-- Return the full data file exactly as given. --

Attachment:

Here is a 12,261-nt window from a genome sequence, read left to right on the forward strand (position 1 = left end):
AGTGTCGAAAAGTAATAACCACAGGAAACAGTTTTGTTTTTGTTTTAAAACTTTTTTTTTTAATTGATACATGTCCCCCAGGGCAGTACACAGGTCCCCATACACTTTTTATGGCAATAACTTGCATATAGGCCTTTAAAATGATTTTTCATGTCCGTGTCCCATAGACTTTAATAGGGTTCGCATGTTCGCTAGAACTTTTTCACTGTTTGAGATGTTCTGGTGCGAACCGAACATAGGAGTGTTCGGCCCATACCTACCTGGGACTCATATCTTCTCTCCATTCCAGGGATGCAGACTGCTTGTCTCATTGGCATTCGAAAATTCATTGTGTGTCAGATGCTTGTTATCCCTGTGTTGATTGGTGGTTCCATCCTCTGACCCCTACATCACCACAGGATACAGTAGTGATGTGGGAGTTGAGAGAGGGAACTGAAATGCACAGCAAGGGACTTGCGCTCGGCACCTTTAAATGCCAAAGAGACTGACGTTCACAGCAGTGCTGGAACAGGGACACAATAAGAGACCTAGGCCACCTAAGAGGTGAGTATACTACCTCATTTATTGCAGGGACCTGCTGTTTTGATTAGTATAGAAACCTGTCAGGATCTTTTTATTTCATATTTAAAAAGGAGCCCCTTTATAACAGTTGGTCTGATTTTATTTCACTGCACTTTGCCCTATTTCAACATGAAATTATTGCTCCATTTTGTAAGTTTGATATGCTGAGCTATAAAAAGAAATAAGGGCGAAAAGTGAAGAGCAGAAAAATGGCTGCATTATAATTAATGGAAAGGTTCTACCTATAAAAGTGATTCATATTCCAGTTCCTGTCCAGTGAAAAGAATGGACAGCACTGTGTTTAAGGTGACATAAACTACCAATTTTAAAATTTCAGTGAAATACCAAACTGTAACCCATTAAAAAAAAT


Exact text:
Here is a 12,261-nt window from a genome sequence, read left to right on the forward strand (position 1 = left end):
AGTGTCGAAAAGTAATAACCACAGGAAACAGTTTTGTTTTTGTTTTAAAACTTTTTTTTTTAATTGATACATGTCCCCCAGGGCAGTACACAGGTCCCCATACACTTTTTATGGCAATAACTTGCATATAGGCCTTTAAAATGATTTTTCATGTCCGTGTCCCATAGACTTTAATAGGGTTCGCATGTTCGCTAGAACTTTTTCACTGTTTGAGATGTTCTGGTGCGAACCGAACATAGGAGTGTTCGGCCCATACCTACCTGGGACTCATATCTTCTCTCCATTCCAGGGATGCAGACTGCTTGTCTCATTGGCATTCGAAAATTCATTGTGTGTCAGATGCTTGTTATCCCTGTGTTGATTGGTGGTTCCATCCTCTGACCCCTACATCACCACAGGATACAGTAGTGATGTGGGAGTTGAGAGAGGGAACTGAAATGCACAGCAAGGGACTTGCGCTCGGCACCTTTAAATGCCAAAGAGACTGACGTTCACAGCAGTGCTGGAACAGGGACACAATAAGAGACCTAGGCCACCTAAGAGGTGAGTATACTACCTCATTTATTGCAGGGACCTGCTGTTTTGATTAGTATAGAAACCTGTCAGGATCTTTTTATTTCATATTTAAAAAGGAGCCCCTTTATAACAGTTGGTCTGATTTTATTTCACTGCACTTTGCCCTATTTCAACATGAAATTATTGCTCCATTTTGTAAGTTTGATATGCTGAGCTATAAAAAGAAATAAGGGCGAAAAGTGAAGAGCAGAAAAATGGCTGCATTATAATTAATGGAAAGGTTCTACCTATAAAAGTGATTCATATTCCAGTTCCTGTCCAGTGAAAAGAATGGACAGCACTGTGTTTAAGGTGACATAAACTACCAATTTTAAAATTTCAGTGAAATACCAAACTGTAACCCATTAAAAAAAAT